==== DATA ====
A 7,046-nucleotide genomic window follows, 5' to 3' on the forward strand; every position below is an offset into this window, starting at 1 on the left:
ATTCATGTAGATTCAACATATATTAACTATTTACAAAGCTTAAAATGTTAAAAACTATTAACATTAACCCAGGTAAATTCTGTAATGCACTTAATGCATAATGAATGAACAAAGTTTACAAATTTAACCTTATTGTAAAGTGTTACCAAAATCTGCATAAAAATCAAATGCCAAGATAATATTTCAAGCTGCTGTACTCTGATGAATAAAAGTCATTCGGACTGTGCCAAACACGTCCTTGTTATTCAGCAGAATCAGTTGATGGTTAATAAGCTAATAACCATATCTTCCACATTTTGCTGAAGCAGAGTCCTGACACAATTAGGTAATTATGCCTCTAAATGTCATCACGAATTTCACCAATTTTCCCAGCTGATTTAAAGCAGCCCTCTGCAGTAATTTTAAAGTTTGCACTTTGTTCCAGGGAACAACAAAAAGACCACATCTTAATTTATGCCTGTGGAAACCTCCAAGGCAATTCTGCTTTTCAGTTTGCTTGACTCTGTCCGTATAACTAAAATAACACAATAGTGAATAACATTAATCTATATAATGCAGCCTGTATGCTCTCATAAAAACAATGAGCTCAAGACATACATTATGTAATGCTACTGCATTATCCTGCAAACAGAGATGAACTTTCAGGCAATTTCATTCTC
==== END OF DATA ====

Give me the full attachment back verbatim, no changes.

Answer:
A 7,046-nucleotide genomic window follows, 5' to 3' on the forward strand; every position below is an offset into this window, starting at 1 on the left:
ATTCATGTAGATTCAACATATATTAACTATTTACAAAGCTTAAAATGTTAAAAACTATTAACATTAACCCAGGTAAATTCTGTAATGCACTTAATGCATAATGAATGAACAAAGTTTACAAATTTAACCTTATTGTAAAGTGTTACCAAAATCTGCATAAAAATCAAATGCCAAGATAATATTTCAAGCTGCTGTACTCTGATGAATAAAAGTCATTCGGACTGTGCCAAACACGTCCTTGTTATTCAGCAGAATCAGTTGATGGTTAATAAGCTAATAACCATATCTTCCACATTTTGCTGAAGCAGAGTCCTGACACAATTAGGTAATTATGCCTCTAAATGTCATCACGAATTTCACCAATTTTCCCAGCTGATTTAAAGCAGCCCTCTGCAGTAATTTTAAAGTTTGCACTTTGTTCCAGGGAACAACAAAAAGACCACATCTTAATTTATGCCTGTGGAAACCTCCAAGGCAATTCTGCTTTTCAGTTTGCTTGACTCTGTCCGTATAACTAAAATAACACAATAGTGAATAACATTAATCTATATAATGCAGCCTGTATGCTCTCATAAAAACAATGAGCTCAAGACATACATTATGTAATGCTACTGCATTATCCTGCAAACAGAGATGAACTTTCAGGCAATTTCATTCTC